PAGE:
George Kidd, Chief Commissioner said:

“Its eye-opening how many different organisations are contacting us about the continued use of personal data: eye-opening in terms of how often and, perhaps, how casually we share data, consciously or otherwise.

I hope this new awareness – and who’d ever have thought data privacy would be a hot topic of conversation – is great news. It makes businesses, charities and data professionals think hard and creatively about how to explain the consents they seek to take and use data and about how this might benefit us as we get these requests. 

GDPR should not be about bringing the shutters down on use of data but opening the blinds to let us see when and how this can happen and how it can benefit us as customers, and citizens.”

 

 

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ICO warns data broking industry after issuing £80,000 fine to data supplier 6th November, 2017

Verso Group (UK) Limited failed to comply with data protection law because it was not clear with people about what it was doing with their personal information.

This is the first fine to be issued following a wider investigation by the ICO into the data broking industry.

The Hertfordshire-based business generated leads by contacting people in the UK from two overseas call centres. Personal data was gathered from what telephone operators described as surveys, but were in fact lead generation calls. Other practices included buying in data from various firms to be packaged up to sell on to companies for use in direct marketing without the correct consent required.

The firm’s practices spanned a number of years and as a result, anyone affected could not have known who would be obtaining and using their personal data for marketing.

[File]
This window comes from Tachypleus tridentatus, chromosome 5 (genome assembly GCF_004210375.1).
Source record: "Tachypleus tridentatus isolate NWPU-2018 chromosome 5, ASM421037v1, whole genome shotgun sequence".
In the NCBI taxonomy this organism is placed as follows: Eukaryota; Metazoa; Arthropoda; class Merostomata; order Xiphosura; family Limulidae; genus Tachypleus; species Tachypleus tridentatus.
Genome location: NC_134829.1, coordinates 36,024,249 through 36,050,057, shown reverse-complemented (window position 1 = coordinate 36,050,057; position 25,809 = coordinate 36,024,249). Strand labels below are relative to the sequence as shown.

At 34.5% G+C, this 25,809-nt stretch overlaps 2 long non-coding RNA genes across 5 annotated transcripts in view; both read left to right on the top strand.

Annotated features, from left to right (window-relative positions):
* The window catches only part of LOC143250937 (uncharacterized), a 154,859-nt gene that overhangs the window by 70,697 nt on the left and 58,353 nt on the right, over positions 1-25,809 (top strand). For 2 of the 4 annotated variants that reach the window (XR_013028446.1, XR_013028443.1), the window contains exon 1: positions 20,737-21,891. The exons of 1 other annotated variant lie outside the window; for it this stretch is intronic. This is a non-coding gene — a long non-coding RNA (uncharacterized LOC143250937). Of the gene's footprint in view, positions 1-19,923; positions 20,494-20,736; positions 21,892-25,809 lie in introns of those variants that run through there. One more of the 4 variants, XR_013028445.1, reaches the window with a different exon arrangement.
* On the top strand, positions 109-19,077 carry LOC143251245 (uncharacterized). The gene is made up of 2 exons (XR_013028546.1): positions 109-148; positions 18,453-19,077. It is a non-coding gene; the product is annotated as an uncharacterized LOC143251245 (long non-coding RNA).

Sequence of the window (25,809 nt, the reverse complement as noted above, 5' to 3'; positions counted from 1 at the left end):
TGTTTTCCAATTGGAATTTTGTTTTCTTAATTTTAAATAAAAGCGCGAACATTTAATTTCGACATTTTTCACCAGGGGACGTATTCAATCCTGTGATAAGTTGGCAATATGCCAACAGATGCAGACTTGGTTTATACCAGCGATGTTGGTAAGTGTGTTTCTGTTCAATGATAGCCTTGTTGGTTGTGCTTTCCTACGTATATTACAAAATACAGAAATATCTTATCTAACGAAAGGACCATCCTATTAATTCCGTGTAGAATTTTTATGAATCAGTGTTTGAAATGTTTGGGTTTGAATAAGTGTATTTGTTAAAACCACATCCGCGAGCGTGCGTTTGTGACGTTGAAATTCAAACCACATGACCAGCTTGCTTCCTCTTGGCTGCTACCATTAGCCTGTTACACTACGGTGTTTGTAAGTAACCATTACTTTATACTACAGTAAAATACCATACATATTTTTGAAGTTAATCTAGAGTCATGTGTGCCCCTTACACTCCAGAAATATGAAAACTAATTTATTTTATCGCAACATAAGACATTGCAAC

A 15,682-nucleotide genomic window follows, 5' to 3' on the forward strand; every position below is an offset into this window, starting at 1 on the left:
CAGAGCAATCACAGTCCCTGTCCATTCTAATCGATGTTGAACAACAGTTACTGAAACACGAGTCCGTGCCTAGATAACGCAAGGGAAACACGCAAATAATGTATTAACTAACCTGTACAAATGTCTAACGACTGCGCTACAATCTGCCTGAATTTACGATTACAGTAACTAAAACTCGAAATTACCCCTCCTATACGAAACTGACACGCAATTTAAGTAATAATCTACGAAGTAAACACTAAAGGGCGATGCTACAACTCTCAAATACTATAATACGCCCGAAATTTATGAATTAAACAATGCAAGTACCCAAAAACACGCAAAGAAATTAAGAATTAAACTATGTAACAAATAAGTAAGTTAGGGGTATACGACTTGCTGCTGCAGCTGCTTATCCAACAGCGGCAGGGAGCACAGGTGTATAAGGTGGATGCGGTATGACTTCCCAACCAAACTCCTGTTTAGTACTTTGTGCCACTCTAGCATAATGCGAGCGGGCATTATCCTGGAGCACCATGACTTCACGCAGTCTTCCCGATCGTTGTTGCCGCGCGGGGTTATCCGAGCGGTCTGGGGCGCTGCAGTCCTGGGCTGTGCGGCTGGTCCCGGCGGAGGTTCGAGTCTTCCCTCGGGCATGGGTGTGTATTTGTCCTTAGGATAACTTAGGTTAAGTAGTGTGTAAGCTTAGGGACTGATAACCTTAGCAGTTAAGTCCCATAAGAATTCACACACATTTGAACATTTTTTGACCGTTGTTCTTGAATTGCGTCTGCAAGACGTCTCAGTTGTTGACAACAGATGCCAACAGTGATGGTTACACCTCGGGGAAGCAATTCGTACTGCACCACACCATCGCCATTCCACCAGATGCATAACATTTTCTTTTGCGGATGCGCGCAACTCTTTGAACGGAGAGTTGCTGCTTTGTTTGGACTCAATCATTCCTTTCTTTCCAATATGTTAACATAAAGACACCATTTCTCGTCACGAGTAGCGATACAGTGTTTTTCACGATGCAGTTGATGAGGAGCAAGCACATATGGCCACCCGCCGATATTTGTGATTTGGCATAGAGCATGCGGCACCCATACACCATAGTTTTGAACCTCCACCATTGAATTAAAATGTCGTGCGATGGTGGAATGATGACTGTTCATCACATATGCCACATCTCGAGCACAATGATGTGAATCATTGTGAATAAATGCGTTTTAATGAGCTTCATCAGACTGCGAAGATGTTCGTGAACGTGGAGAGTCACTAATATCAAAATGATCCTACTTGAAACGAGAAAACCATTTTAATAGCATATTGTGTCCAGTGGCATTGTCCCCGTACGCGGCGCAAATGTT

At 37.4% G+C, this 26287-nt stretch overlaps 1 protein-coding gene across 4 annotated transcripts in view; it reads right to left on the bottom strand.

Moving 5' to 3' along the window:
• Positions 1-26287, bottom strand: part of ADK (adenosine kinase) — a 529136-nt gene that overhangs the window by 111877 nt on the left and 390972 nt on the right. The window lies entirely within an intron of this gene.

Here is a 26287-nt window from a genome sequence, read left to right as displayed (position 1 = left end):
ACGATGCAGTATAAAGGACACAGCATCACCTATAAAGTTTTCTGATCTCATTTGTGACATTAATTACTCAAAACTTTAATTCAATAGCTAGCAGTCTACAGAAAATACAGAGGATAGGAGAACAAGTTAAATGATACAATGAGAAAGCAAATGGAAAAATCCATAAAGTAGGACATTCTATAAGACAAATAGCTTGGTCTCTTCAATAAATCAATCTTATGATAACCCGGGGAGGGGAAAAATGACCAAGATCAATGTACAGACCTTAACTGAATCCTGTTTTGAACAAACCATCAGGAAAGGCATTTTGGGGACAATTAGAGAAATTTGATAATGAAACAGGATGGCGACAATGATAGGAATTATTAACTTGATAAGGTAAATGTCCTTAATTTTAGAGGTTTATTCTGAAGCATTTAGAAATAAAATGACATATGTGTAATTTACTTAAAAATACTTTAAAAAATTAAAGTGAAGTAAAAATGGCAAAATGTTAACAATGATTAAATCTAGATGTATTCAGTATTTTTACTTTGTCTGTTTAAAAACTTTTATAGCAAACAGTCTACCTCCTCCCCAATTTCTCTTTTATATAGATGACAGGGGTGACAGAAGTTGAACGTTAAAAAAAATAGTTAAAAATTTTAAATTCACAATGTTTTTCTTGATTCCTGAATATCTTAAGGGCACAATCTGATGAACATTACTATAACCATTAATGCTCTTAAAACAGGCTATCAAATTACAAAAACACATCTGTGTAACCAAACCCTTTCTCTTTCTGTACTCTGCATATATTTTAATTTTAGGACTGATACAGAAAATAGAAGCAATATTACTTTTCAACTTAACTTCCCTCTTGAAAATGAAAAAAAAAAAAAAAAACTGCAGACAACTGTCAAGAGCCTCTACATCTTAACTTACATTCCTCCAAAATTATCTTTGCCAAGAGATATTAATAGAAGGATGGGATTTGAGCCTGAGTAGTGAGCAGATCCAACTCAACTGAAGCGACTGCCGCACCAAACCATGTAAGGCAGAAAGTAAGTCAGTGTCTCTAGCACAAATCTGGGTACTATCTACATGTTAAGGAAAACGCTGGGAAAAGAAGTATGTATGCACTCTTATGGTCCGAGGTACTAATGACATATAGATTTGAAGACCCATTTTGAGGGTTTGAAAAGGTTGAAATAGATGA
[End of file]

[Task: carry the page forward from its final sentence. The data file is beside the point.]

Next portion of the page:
Verso should have ensured that the people whose personal data it was dealing in were given specific information about the companies who would potentially be marketing services to them.

Along with the requirement to process data fairly, Verso should have had people’s consent to use their information in this way. The company could not provide proof of this consent. If businesses are buying data they must be sure of the source of the information and obtain the correct consent.

George Kidd, DMC Chief Commissioner said:

“Properly done, sourcing leads and securing consent to marketing is absolutely core to businesses, charity fundraisers and others. When it’s not not done properly and when the consents are uncertain at best or even non existent the result is intrusion, frustration and even fear on the part of those getting calls and messages.

Good businesses understand that. This understanding is underpinned by self-regulation as exists with the DMA Code. When things may not be as they should be self-regulation can play a valuable role in ensuring improvements are made that up the standards and reduce the demands on statutory regulators such as the ICO. While Verso was in DMA membership we tried, through an investigation and adjudication to get the company to review and change their practices. Mostly that approach works: sometimes, as with Verso, it  does not. In these situation we are clear on the importance of the Direct Marketing Commission giving the ICO information and support to help them reach the appropriate decision.  

 

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Data Locator Group – complaints about direct marketing 28th February, 2017

This investigation related to complaints received from two individuals whose TPS registered numbers were contacted by DLG to undertake a survey for lead generation purposes.  DLG had obtained the details from two off-shore call centres who were themselves carrying out lead generation surveys for a number of clients including DLG.